” Steakhouse” clientele doesn’t deter Estes Park executive chef from ramping up the menu
When driving into Estes Park from Boulder, the first glimpse of the wonderful Stanley Hotel, a National Historic Landmark, is always a welcome sight, because it means,”We’re almost there.” The approach view was lovelier before a strip shopping center was built into the lower lawn on the east side of the hotel, but it costs money to restore and maintain the grand old hotel (built between 1907 and 1909), and development of some of the acreage was inevitable. In truth, you see the parking lot and the stores as you arrive from the east, but once you get closer, that 20th century commercial intrusion is out of sight and out of mind.
The sparkling white building with its welcoming red roof and signature coupola, generous veranda and grand staircase bespeak the elegance of a previous age. Sightseers come into the Stanley to look around to see the place that inspired Stepehen King’s The Shining and perhaps have a casual bite or an ice cream in the ground floor, but the lobby retains a traditional appearance. Guests pass through it to the Whiskey Bar, perhaps stopping for a vintage cocktail, and diners continue into the Cascades Restaurant beyond. Estes Park in general attracts visitors with steakhouse tastes in food, and the restaurant accommodates with several Colorado beef dinner entrées as well as seafood, some Italian specialties and other dishes beyond the meat-and-potatoes repertoire. Mountain town visitors in the 21st century tend to be dressed considerably more casually that guests a century ago, especially those who come to the Stanley just to sightsee, but as food and beverage director Mark Ortell puts it, “We serve the masses and the classes.”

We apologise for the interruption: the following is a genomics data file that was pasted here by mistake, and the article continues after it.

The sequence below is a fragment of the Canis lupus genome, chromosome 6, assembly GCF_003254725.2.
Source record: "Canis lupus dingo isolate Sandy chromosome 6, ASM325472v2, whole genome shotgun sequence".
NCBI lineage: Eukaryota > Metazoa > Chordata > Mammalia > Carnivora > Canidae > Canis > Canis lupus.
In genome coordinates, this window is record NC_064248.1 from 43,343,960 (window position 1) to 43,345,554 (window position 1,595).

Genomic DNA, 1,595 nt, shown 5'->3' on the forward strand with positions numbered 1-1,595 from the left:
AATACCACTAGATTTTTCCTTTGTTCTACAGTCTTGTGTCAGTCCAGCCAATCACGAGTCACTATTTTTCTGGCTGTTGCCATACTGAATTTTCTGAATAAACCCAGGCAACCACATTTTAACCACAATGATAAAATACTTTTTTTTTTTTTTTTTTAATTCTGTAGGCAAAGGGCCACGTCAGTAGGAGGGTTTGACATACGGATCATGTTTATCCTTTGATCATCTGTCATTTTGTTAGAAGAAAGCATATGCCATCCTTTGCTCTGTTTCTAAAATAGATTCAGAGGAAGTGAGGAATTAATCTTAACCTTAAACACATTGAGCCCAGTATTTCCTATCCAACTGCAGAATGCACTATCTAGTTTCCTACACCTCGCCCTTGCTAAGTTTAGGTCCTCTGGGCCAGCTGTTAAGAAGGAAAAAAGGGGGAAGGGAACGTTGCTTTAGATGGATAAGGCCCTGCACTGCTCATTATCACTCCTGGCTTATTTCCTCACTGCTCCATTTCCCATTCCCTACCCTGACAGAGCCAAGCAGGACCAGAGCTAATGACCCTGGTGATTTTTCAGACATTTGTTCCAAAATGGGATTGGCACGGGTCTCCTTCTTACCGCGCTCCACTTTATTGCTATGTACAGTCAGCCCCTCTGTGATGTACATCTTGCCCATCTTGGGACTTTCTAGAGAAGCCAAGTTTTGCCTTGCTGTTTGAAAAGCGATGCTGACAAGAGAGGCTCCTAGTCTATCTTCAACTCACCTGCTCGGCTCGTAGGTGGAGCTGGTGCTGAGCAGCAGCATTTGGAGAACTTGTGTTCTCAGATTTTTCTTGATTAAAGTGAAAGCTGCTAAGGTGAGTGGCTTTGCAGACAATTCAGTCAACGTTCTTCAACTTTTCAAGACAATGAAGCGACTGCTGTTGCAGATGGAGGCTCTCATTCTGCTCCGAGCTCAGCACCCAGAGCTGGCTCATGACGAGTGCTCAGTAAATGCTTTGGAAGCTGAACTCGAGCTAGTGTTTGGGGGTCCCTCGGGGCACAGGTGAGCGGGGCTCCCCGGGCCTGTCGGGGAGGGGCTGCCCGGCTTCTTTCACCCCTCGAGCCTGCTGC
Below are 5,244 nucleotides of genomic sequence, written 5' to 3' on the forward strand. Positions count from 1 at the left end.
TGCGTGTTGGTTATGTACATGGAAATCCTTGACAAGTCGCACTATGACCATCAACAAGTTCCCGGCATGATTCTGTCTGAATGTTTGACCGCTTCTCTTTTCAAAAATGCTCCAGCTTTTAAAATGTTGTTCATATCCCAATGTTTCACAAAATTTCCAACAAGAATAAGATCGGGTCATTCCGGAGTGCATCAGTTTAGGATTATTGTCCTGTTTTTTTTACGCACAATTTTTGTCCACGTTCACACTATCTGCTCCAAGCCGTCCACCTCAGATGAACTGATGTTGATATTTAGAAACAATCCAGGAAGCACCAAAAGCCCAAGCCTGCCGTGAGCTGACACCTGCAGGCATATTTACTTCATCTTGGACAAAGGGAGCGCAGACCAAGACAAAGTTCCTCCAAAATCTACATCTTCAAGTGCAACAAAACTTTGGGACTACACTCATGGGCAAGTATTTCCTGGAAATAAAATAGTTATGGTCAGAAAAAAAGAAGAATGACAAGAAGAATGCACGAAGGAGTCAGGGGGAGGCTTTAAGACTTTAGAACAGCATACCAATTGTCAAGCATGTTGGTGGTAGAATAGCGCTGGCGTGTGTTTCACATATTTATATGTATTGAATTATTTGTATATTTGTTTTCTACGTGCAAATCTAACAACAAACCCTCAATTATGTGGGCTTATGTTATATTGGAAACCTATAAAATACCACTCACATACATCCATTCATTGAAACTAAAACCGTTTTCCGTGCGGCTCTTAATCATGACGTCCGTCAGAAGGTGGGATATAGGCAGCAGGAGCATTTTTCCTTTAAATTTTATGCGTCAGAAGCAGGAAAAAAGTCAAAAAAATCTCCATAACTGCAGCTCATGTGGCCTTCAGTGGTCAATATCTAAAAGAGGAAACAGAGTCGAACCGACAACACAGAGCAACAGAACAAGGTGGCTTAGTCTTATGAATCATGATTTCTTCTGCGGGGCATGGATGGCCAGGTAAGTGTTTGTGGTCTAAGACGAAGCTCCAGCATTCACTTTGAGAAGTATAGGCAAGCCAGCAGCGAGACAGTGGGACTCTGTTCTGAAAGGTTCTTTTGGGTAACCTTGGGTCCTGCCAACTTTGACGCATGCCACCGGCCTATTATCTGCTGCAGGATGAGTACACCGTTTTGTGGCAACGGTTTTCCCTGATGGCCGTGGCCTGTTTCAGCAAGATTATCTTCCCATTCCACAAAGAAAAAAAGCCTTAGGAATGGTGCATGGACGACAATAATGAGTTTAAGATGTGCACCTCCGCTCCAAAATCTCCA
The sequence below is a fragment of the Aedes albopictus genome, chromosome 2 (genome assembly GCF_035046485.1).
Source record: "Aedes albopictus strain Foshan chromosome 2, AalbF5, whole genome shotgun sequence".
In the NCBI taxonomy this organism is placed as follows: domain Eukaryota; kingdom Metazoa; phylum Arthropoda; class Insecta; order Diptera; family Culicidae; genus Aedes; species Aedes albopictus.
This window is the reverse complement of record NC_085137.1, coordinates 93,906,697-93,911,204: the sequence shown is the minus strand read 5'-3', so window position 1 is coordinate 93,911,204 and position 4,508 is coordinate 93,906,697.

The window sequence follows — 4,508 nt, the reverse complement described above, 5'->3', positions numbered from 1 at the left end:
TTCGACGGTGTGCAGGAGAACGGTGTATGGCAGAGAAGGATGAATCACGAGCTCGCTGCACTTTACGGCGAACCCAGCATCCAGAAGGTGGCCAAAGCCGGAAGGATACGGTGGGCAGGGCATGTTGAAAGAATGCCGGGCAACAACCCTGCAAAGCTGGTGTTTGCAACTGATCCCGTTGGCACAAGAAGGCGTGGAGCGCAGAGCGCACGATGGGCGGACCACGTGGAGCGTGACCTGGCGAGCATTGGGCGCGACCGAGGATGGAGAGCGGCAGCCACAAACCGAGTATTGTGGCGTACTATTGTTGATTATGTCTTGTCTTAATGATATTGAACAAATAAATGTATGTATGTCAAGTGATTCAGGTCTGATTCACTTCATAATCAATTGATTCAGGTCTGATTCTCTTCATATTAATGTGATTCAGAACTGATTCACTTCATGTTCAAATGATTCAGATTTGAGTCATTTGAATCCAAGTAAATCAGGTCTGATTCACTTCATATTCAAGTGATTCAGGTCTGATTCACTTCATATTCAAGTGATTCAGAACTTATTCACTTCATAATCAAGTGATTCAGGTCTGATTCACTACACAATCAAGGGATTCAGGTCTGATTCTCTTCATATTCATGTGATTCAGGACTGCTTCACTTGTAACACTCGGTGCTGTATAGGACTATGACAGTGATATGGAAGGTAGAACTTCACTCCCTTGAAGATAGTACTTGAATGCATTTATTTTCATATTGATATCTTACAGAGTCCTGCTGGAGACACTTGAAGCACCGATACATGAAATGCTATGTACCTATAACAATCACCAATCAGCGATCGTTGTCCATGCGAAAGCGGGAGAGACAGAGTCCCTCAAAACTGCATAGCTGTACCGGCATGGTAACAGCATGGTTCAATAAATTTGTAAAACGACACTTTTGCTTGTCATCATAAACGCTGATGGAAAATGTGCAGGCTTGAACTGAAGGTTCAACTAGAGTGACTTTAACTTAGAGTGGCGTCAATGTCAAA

Now, executive chef Richard Beichner, whose resume includes such fine-dining restaurants as the Sonnenalp and Vail Cascade, both in Vail, and Michigan’s Grand Traverse Resort, is reaching beyond with new dishes. I was among a small group of food bloggers invited to sample these dishes that were gracefully plated and lovely to behold. The food was worthy of the Stanley’s traditions and timeless style and yet totally contemporary.
Shame on me. I somehow managed to neglect taking pictures of the entrée course, a lovely delicate veal loin roasted with preserved lemon and rosemary with fresh corn polenta, orange-scented carrots and red wine demi-glace.
The sweets that followed included nutmeg brown sugar donuts, gold-flecked flourless chocolate cake, roasted grapefruit with vanilla bean gelato and grapefruit salt caramel, and an assortment of small sweet bites simply called by the delightful French word, mignardises. Their “portraits” appear below. The wine was a wonderful Canadian ice wine from Iniskillin.
Price check: At dinner, starters $8-$16; salads and soups, $6-$11; “signature entrées”, $16-$35, plus steaks, $29-$45.